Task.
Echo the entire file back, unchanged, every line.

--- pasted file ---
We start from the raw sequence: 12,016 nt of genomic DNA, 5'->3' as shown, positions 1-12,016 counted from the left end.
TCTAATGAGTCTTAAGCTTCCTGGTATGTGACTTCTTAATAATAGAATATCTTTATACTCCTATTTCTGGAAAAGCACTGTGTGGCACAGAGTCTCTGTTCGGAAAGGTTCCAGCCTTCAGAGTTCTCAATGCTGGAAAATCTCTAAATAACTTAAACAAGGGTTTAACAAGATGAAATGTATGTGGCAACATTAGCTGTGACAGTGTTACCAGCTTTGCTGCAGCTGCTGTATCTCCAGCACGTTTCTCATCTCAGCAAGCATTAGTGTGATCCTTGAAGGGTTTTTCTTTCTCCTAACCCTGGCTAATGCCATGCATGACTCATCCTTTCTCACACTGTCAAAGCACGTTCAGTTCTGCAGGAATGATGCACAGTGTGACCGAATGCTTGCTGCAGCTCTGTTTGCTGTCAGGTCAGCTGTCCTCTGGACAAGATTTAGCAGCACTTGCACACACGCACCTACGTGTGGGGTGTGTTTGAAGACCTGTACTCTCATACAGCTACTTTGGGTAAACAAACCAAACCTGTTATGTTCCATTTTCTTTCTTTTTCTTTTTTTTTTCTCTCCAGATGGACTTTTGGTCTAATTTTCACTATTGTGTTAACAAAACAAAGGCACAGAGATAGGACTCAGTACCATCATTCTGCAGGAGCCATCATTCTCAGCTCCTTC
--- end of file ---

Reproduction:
We start from the raw sequence: 12,016 nt of genomic DNA, 5'->3' as shown, positions 1-12,016 counted from the left end.
TCTAATGAGTCTTAAGCTTCCTGGTATGTGACTTCTTAATAATAGAATATCTTTATACTCCTATTTCTGGAAAAGCACTGTGTGGCACAGAGTCTCTGTTCGGAAAGGTTCCAGCCTTCAGAGTTCTCAATGCTGGAAAATCTCTAAATAACTTAAACAAGGGTTTAACAAGATGAAATGTATGTGGCAACATTAGCTGTGACAGTGTTACCAGCTTTGCTGCAGCTGCTGTATCTCCAGCACGTTTCTCATCTCAGCAAGCATTAGTGTGATCCTTGAAGGGTTTTTCTTTCTCCTAACCCTGGCTAATGCCATGCATGACTCATCCTTTCTCACACTGTCAAAGCACGTTCAGTTCTGCAGGAATGATGCACAGTGTGACCGAATGCTTGCTGCAGCTCTGTTTGCTGTCAGGTCAGCTGTCCTCTGGACAAGATTTAGCAGCACTTGCACACACGCACCTACGTGTGGGGTGTGTTTGAAGACCTGTACTCTCATACAGCTACTTTGGGTAAACAAACCAAACCTGTTATGTTCCATTTTCTTTCTTTTTCTTTTTTTTTTCTCTCCAGATGGACTTTTGGTCTAATTTTCACTATTGTGTTAACAAAACAAAGGCACAGAGATAGGACTCAGTACCATCATTCTGCAGGAGCCATCATTCTCAGCTCCTTC